A Microfluidic device created by a pair of professors from MIT and Harvard Medical School uses an internal detector studded with tiny carbon nanotubes to detect individual cancer cells in blood samples containing billions of healthy cells. About the size of a dime, the microfluidic sensor can also be functionalized to detect viruses as small as 40 nanometers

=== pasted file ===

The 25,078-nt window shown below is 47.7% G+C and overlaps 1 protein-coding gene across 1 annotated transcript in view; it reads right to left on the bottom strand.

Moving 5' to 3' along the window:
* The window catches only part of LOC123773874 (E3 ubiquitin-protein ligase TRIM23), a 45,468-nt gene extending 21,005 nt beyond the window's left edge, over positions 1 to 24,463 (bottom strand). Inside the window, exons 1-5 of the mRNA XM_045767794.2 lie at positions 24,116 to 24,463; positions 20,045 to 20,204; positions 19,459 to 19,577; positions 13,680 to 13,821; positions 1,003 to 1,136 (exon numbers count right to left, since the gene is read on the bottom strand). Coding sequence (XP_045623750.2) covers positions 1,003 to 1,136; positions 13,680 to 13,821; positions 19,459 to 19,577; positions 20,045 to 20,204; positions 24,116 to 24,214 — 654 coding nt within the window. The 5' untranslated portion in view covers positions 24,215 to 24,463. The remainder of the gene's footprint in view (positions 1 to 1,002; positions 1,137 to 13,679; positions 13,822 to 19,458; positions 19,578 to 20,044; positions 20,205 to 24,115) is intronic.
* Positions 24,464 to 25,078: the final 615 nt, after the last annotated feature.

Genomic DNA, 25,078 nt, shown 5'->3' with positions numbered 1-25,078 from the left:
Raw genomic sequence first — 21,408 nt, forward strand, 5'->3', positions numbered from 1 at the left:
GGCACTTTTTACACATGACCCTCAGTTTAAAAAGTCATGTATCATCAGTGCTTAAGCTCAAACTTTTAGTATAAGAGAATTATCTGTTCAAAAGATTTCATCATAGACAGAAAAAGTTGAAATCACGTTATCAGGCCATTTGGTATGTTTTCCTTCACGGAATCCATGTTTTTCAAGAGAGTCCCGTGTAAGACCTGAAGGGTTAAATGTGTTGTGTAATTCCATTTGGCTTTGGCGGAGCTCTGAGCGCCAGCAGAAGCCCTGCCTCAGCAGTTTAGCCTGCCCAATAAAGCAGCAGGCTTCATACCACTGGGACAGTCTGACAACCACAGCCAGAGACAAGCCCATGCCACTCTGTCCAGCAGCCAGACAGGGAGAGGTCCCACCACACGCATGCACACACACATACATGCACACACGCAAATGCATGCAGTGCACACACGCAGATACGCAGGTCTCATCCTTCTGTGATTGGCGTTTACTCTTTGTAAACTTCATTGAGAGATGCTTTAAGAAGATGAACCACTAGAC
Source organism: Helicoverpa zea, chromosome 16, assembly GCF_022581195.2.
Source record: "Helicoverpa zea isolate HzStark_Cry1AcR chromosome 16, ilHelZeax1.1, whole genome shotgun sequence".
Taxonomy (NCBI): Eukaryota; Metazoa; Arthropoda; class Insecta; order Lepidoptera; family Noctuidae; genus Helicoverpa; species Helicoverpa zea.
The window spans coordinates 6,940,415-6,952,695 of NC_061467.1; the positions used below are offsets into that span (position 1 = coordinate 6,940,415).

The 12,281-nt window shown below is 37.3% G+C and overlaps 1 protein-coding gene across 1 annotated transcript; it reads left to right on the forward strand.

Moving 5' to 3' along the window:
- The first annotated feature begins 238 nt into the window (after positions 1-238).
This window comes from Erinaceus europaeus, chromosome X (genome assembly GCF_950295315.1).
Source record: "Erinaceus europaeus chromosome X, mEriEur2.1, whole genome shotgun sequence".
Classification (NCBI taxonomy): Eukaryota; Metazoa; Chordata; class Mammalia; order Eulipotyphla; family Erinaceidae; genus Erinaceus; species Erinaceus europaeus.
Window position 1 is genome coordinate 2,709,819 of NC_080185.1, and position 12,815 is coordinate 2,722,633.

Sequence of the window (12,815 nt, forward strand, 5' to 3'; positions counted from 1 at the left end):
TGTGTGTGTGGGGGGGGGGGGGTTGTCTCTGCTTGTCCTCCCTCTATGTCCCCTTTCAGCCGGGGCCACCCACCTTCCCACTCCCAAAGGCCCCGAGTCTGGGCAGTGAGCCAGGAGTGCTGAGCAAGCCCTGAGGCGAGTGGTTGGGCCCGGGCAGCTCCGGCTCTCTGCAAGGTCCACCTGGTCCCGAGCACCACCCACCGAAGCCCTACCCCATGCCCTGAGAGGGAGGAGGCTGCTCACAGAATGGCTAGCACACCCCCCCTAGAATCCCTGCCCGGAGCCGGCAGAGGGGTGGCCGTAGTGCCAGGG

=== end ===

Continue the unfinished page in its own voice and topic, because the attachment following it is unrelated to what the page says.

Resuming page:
Posts just 30 microns in diameter are fashioned from bundles of hollow carbon nanotubes that can trap individual cancer cells as they flow through a microfluidic cancer detetor.
Image Source: Brian Wardle/MIT.
MIT professor Brian Wardle and Harvard Medical School professor Mehmet Toner say the microfluidic device should enable low-cost tests for diagnoses in-the-field by untrained personnel.
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